Putting the customer first

Consumer-centric technology strategies help grocers build loyalty and stand out in a crowded retail landscape.

By Deena M. Amato-McCoy

The economy may be on an up­swing, but grocers still struggle to build loyalty among cost-conscious shoppers. By transitioning to more consumer-centric strategies that localize pricing, promotions, even staffing based on customers’ needs, supermarkets will successfully drive customer loyalty and bottom-line sales in a recovering economy.

The goal of supermarkets is to improve gross margin and sales per square feet, but this remains a challenge as wary shoppers continue to be cost-conscious even as the economy slowly recovers. As a result, many chains are over-stocking shelves in hopes of appealing to a broader depth of shopper segments.

“And this problem only gets deeper as they try to introduce more variety on store shelves,” says Marc Dietz, vice president of marketing for DemandTec, based in San Jose, Calif. “What ends up happening is chains begin alienating shopper segments.”

This also reduces grocers’ ability to make a profit. Worse, as inventory sits idle on shelves, it ties up capital that could be invested elsewhere in the company.

Conversely, more conservative retailers are pursuing SKU rationalization strategies and reducing the number of brands or types of merchandise they carry to free up capital and drive sales.

“Some retailers will cut up to 25% out of their SKU base,” says Jeff Weidauer, vice president of marketing for Little Rock, Ark.-based Vestcom Retail Solutions. “For example, chains may trade five types of toothpaste for two brands and one private label.

“Reducing SKUs is not a benefit to shoppers,” he says. “If shoppers can’t find merchandise on your shelf, they will shop at a competitor that does carry it. Retailers can no longer dictate what shoppers will buy.”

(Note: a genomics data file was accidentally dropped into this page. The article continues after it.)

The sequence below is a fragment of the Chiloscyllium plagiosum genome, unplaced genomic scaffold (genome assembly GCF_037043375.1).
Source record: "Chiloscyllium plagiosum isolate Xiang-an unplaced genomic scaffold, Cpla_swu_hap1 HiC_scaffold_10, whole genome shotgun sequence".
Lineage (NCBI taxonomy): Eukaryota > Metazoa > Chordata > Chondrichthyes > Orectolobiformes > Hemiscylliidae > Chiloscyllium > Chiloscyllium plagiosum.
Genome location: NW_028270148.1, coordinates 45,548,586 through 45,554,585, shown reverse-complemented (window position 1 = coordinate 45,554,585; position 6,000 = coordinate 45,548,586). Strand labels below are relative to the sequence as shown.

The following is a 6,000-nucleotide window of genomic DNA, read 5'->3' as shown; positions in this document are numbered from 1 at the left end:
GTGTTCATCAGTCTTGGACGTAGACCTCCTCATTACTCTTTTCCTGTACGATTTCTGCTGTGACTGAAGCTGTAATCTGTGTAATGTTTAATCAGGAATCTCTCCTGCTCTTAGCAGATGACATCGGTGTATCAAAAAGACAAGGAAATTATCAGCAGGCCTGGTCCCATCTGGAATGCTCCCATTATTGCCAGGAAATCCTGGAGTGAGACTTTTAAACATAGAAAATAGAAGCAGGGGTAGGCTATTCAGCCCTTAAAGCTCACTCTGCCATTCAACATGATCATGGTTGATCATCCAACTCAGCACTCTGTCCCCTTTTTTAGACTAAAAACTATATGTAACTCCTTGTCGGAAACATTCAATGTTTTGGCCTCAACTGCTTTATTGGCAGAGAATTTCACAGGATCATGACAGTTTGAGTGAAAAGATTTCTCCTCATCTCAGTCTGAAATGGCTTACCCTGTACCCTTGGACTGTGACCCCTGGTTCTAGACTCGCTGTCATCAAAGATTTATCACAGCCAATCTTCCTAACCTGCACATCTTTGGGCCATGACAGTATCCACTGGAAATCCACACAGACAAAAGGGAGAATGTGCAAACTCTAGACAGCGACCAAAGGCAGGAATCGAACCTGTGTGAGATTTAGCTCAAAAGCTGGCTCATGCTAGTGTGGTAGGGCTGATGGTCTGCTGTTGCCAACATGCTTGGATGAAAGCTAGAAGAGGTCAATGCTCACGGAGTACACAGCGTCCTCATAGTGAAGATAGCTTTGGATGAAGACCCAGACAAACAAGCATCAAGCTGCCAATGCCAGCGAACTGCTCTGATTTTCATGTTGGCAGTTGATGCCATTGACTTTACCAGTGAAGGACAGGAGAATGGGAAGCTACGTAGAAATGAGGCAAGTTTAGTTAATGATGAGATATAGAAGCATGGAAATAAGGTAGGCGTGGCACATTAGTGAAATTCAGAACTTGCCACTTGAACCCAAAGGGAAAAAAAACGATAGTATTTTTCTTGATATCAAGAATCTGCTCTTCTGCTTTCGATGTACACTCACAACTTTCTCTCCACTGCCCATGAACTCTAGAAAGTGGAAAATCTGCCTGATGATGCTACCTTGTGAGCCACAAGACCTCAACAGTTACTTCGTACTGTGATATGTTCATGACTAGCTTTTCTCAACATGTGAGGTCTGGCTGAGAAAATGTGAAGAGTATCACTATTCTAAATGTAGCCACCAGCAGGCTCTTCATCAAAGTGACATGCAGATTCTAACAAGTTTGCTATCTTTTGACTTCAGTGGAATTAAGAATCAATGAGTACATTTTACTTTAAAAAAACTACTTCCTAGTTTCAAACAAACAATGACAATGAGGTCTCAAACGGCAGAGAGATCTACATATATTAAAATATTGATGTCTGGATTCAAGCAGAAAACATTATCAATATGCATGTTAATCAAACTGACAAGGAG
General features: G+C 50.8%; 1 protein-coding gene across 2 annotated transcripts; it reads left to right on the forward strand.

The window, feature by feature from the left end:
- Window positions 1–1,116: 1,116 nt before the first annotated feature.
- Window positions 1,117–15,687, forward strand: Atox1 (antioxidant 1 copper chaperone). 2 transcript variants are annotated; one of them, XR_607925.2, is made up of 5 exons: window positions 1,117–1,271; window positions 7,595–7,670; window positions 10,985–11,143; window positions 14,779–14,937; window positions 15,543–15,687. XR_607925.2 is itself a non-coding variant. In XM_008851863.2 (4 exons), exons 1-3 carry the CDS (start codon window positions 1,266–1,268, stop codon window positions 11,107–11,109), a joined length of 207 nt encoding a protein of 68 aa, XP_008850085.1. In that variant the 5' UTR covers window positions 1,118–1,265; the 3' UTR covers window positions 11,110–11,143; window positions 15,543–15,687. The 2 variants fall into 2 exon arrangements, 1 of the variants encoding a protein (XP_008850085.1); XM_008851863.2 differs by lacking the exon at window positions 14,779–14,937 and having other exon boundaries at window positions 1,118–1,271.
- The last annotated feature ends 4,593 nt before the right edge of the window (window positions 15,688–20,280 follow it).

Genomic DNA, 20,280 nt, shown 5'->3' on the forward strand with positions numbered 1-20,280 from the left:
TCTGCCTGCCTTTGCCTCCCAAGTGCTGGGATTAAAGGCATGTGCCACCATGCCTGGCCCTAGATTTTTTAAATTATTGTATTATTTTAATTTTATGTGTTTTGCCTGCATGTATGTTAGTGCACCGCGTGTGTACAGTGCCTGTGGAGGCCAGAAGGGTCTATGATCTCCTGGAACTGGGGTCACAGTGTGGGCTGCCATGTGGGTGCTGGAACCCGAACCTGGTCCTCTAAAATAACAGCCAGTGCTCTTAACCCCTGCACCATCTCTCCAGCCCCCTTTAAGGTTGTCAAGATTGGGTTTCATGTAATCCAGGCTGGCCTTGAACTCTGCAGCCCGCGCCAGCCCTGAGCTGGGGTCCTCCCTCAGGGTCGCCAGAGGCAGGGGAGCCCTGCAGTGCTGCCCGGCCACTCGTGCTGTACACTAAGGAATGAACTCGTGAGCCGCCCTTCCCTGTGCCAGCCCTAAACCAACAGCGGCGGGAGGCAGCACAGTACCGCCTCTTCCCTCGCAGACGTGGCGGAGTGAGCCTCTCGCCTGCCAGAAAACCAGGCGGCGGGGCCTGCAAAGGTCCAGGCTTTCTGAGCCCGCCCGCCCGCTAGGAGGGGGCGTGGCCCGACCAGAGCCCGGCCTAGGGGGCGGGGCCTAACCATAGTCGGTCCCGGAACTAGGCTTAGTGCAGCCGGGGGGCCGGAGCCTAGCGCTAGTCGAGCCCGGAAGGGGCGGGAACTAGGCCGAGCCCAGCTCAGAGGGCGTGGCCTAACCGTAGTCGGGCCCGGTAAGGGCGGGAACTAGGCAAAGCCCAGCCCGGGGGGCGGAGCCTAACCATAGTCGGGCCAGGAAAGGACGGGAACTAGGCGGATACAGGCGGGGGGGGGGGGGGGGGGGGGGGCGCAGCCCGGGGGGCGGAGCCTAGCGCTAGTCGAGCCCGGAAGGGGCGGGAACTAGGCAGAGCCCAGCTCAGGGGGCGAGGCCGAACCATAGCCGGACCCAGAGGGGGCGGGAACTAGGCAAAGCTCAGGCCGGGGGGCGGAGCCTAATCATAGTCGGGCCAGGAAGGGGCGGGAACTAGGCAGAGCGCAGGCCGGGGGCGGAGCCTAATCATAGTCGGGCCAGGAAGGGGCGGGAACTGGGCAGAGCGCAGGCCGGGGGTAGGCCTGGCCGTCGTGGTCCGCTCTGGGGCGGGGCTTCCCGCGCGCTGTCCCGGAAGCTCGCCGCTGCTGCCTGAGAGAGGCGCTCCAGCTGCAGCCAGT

At a time when customer loyalty can make or break the future of a company, grocers need to bring value back into the shopping experience, according to industry executives. At the core of this plan are consumer-centric strategies that focus on consumers’ individual preferences.

Monitoring patterns

By analyzing shopper purchase patterns, retailers are primed to deliver merchandise and services to shoppers on a local level. More specifically, grocers need to continuously monitor the products and categories that are important to shoppers, and “delivering the proper brands, SKUs and services, as well as how to arrange the store,” says Gary Hawkins, CEO of Green Hills Farm, based in Syracuse, N.Y. “It is not just about how to deliver not just a better shopping experience, but more importantly, a relevant one.”

The industry has been dabbling in different flavors of customer-centric technology over the past five years, but grocers are far from a tipping point, according to experts. Some blame the fickleness of the “new shopper,” who is driven by good prices, clean stores and ideal assortments, brands, products and services. They also crave recognition of their individual needs, whether it is specific brands, packaging options or placement at store-level.